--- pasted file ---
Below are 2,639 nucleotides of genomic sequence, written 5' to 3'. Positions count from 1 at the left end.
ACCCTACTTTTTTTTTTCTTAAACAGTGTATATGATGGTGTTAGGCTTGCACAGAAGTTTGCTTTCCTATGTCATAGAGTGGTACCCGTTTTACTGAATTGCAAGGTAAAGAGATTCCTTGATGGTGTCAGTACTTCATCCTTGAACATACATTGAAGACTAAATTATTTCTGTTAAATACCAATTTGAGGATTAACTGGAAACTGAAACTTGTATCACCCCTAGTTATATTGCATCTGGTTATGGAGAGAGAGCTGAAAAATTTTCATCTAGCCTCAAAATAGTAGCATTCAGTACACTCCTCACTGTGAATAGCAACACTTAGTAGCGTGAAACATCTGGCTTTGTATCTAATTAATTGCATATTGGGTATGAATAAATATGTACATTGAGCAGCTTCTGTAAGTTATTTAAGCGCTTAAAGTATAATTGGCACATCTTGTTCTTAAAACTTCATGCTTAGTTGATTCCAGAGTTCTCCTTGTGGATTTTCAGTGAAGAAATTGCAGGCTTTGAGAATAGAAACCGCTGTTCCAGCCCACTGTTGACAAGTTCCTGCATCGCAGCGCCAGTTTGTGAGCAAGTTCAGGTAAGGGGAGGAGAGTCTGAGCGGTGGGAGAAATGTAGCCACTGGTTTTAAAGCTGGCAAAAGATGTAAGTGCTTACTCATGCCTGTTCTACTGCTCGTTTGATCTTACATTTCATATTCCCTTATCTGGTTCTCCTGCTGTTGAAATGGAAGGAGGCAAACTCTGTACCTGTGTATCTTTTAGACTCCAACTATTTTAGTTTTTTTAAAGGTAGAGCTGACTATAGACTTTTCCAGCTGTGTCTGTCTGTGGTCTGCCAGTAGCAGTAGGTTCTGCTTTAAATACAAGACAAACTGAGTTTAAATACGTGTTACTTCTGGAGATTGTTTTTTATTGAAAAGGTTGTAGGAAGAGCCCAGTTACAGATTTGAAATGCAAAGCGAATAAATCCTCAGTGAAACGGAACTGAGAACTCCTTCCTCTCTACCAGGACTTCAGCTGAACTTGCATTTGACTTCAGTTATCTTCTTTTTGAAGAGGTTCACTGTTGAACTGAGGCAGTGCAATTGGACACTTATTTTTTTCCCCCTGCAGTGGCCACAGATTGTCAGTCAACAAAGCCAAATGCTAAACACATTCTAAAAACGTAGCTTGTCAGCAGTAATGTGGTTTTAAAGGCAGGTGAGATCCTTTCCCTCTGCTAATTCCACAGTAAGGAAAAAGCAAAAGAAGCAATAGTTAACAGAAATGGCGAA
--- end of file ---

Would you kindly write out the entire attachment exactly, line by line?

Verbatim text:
Below are 2,639 nucleotides of genomic sequence, written 5' to 3'. Positions count from 1 at the left end.
ACCCTACTTTTTTTTTTCTTAAACAGTGTATATGATGGTGTTAGGCTTGCACAGAAGTTTGCTTTCCTATGTCATAGAGTGGTACCCGTTTTACTGAATTGCAAGGTAAAGAGATTCCTTGATGGTGTCAGTACTTCATCCTTGAACATACATTGAAGACTAAATTATTTCTGTTAAATACCAATTTGAGGATTAACTGGAAACTGAAACTTGTATCACCCCTAGTTATATTGCATCTGGTTATGGAGAGAGAGCTGAAAAATTTTCATCTAGCCTCAAAATAGTAGCATTCAGTACACTCCTCACTGTGAATAGCAACACTTAGTAGCGTGAAACATCTGGCTTTGTATCTAATTAATTGCATATTGGGTATGAATAAATATGTACATTGAGCAGCTTCTGTAAGTTATTTAAGCGCTTAAAGTATAATTGGCACATCTTGTTCTTAAAACTTCATGCTTAGTTGATTCCAGAGTTCTCCTTGTGGATTTTCAGTGAAGAAATTGCAGGCTTTGAGAATAGAAACCGCTGTTCCAGCCCACTGTTGACAAGTTCCTGCATCGCAGCGCCAGTTTGTGAGCAAGTTCAGGTAAGGGGAGGAGAGTCTGAGCGGTGGGAGAAATGTAGCCACTGGTTTTAAAGCTGGCAAAAGATGTAAGTGCTTACTCATGCCTGTTCTACTGCTCGTTTGATCTTACATTTCATATTCCCTTATCTGGTTCTCCTGCTGTTGAAATGGAAGGAGGCAAACTCTGTACCTGTGTATCTTTTAGACTCCAACTATTTTAGTTTTTTTAAAGGTAGAGCTGACTATAGACTTTTCCAGCTGTGTCTGTCTGTGGTCTGCCAGTAGCAGTAGGTTCTGCTTTAAATACAAGACAAACTGAGTTTAAATACGTGTTACTTCTGGAGATTGTTTTTTATTGAAAAGGTTGTAGGAAGAGCCCAGTTACAGATTTGAAATGCAAAGCGAATAAATCCTCAGTGAAACGGAACTGAGAACTCCTTCCTCTCTACCAGGACTTCAGCTGAACTTGCATTTGACTTCAGTTATCTTCTTTTTGAAGAGGTTCACTGTTGAACTGAGGCAGTGCAATTGGACACTTATTTTTTTCCCCCTGCAGTGGCCACAGATTGTCAGTCAACAAAGCCAAATGCTAAACACATTCTAAAAACGTAGCTTGTCAGCAGTAATGTGGTTTTAAAGGCAGGTGAGATCCTTTCCCTCTGCTAATTCCACAGTAAGGAAAAAGCAAAAGAAGCAATAGTTAACAGAAATGGCGAA